ILL BE­HAV­IOUR

Zoe Kazan on act­ing chops, writ­ing tips, sex­ism on set and new film ‘The Big Sick’

The Irish Times - Friday - The Ticket - - FRONT PAGE -

Noth­ing can re­ally pre­pare you for how dis­arm­ingly hon­est Zoe Kazan is. The grand-daugh­ter of Hol­ly­wood leg­end Elia Kazan and, for 11 years and count­ing, one half of a celebrity cou­pling that also fea­tures Paul Dano, the 33-year-old Yale grad­u­ate, play­wright, and star of stage and screen is sel­dom guarded.

She’ll hap­pily ad­mit to sleep­ing with teddy bears into her teens, and notes that “hav­ing to stop play­ing dolls was re­ally hard”. She’s frank about her fa­mous part­ner, Paul: “He’s a lit­tle bro-ier than people ex­pect. He’s a lad. He likes sports. I think people would be sur­prised by him given his sen­si­tive nerdy per­sona.”

She even has an em­bar­rass­ing lo­cal con­fes­sion. Her abid­ing cul­tural mem­ory of Ireland, where she shot What If with Daniel Rad­cliffe, is the Na­tional Wax Mu­seum. “The first day I got to Dublin I was re­ally jet­lagged and I was try­ing to stay awake,” she re­calls. “It was rain­ing re­ally heav­ily. But it was a Mon­day. So all the other mu­se­ums were closed. I’d never been to a wax mu­seum be­fore and I was so scared. Ab­so­lutely ter­ri­fied.”

Re­ally? “Oh yes. One of the spook­i­est ex­pe­ri­ences of my en­tire life. I don’t do well with the un­canny.”

She has re­cently spo­ken out against on-set sex­ism, not­ing that when she was younger, a male pro­ducer thought noth­ing of in­quir­ing whether she “spat or swal­lowed”. Last Novem­ber, she au­thored a char­ac­ter­is­tic ally can­did es­say for the New York Times chron­i­cling her teenage bat­tle with anorexia: “The causes for my eat­ing dis­or­der ran along the usual lines: de­pres­sion, an in­abil­ity to ex­press my rage, a de­sire to ex­ert con­trol, a de­sire to feel less, a de­sire to have my body ex­press the things my voice could not. That, and I had got­ten in the habit of be­liev­ing it was better to take up less space. When I met the boy I fell in love with, I was a year into this dis­ease and sub­sist­ing on less than 500 calo­ries a day.”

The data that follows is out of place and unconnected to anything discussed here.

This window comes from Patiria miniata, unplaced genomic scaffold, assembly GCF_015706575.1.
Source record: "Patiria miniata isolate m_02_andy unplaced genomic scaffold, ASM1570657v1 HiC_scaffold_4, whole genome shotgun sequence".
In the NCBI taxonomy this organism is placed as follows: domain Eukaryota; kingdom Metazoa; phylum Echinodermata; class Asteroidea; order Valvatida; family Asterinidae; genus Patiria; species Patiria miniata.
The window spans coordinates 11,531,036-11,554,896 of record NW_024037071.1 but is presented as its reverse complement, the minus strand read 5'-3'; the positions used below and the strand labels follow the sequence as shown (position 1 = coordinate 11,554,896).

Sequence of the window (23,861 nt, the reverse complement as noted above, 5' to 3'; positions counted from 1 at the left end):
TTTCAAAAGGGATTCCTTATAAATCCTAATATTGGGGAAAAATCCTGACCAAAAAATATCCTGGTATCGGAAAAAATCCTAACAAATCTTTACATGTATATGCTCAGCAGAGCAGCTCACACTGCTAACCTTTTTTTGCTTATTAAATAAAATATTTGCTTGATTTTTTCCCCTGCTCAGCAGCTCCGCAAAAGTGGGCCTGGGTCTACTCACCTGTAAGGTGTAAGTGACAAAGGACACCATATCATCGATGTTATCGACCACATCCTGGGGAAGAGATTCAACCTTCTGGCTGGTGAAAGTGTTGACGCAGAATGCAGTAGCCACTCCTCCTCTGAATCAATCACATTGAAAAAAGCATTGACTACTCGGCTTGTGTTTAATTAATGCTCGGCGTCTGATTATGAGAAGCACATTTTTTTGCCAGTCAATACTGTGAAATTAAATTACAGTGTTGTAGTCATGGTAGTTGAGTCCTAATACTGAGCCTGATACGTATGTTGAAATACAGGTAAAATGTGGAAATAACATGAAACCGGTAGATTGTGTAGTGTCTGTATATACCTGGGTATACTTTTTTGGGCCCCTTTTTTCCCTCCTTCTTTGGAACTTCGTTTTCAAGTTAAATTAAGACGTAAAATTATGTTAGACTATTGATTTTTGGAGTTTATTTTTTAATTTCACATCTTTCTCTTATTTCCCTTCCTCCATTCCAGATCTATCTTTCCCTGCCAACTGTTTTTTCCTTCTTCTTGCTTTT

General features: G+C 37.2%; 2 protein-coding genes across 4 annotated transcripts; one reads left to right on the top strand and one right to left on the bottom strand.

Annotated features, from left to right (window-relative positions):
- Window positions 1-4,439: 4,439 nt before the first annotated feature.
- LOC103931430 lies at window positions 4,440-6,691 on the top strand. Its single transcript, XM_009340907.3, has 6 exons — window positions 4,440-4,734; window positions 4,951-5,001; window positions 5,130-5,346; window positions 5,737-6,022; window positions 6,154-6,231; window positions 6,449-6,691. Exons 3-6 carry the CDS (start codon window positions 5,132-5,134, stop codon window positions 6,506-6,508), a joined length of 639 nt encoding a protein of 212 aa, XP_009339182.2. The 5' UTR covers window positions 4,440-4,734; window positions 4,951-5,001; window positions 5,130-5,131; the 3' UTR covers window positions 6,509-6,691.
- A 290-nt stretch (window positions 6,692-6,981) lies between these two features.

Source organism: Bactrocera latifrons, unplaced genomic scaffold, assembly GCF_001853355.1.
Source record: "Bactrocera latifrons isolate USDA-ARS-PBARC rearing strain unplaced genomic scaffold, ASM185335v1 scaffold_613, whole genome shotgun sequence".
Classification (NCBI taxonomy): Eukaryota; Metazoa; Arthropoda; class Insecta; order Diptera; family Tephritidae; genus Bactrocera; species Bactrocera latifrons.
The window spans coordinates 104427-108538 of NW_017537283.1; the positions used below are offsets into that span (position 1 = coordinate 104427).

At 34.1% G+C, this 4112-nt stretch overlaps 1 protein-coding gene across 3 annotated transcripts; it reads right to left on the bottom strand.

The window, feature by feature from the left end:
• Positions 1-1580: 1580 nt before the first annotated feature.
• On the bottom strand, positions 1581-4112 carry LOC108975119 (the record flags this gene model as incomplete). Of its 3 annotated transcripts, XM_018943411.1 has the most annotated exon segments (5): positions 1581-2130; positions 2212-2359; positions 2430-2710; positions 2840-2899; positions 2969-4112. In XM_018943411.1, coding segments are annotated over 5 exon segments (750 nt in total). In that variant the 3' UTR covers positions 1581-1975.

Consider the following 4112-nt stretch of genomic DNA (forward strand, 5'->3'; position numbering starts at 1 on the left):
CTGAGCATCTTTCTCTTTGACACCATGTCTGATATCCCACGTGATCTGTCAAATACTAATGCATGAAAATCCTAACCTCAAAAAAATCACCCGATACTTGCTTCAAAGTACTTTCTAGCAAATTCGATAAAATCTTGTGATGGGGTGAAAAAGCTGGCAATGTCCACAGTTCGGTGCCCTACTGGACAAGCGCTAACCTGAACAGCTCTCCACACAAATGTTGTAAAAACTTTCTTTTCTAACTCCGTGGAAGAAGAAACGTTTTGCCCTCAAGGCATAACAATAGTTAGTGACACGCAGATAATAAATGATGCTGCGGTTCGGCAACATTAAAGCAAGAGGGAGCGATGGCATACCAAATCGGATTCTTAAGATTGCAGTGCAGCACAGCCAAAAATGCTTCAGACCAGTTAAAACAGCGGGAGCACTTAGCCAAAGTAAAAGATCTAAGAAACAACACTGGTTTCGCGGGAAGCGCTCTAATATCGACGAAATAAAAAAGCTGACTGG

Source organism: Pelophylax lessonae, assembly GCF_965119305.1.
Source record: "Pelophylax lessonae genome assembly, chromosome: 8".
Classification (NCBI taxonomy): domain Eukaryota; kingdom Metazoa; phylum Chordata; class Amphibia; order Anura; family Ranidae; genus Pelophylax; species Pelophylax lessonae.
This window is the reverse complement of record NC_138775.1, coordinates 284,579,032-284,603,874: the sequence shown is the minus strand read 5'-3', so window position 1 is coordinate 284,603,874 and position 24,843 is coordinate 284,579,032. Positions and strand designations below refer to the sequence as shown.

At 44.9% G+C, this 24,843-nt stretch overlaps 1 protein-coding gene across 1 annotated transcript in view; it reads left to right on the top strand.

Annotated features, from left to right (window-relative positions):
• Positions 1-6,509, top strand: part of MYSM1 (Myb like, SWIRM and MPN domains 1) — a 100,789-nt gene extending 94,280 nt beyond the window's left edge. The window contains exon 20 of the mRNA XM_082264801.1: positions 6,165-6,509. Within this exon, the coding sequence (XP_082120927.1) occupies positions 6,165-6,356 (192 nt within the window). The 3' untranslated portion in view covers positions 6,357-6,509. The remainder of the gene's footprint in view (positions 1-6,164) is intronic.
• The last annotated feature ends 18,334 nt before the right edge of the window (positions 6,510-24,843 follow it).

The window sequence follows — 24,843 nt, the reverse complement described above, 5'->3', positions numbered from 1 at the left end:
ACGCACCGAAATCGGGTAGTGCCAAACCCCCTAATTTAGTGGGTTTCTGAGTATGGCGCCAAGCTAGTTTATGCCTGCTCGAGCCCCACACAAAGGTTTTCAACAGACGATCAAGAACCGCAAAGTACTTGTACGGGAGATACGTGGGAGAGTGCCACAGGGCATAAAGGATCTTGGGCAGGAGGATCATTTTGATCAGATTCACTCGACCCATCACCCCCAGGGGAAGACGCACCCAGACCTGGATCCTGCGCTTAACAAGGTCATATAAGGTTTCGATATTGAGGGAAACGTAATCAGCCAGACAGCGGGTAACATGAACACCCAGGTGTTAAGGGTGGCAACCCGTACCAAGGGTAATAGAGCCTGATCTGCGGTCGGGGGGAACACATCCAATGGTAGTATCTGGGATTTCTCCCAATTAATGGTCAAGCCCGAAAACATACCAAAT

She has sub­se­quently re­cov­ered and moved on to an en­vi­able ca­reer. She has ap­peared in main­stream hits like Nancy Mey­ers’s It’s Com­pli­cated and Sam Men­des’ Rev­o­lu­tion­ary Road. There have been cultish indies, in­clud­ing Ta­mara Jenk­ins’s The Sav­ages, David Gor­don Green’s Our Brand is Cri­sis, and the Pyg­malion up­date Ruby Sparks, which she also wrote. That screen­play was short­listed for the 2013 In­de­pen­dent Spirit Awards, adding to the plau­dits al­ready gar­nered by her plays: Ab­sa­lom, We Live Here and Trudy and Max in Love.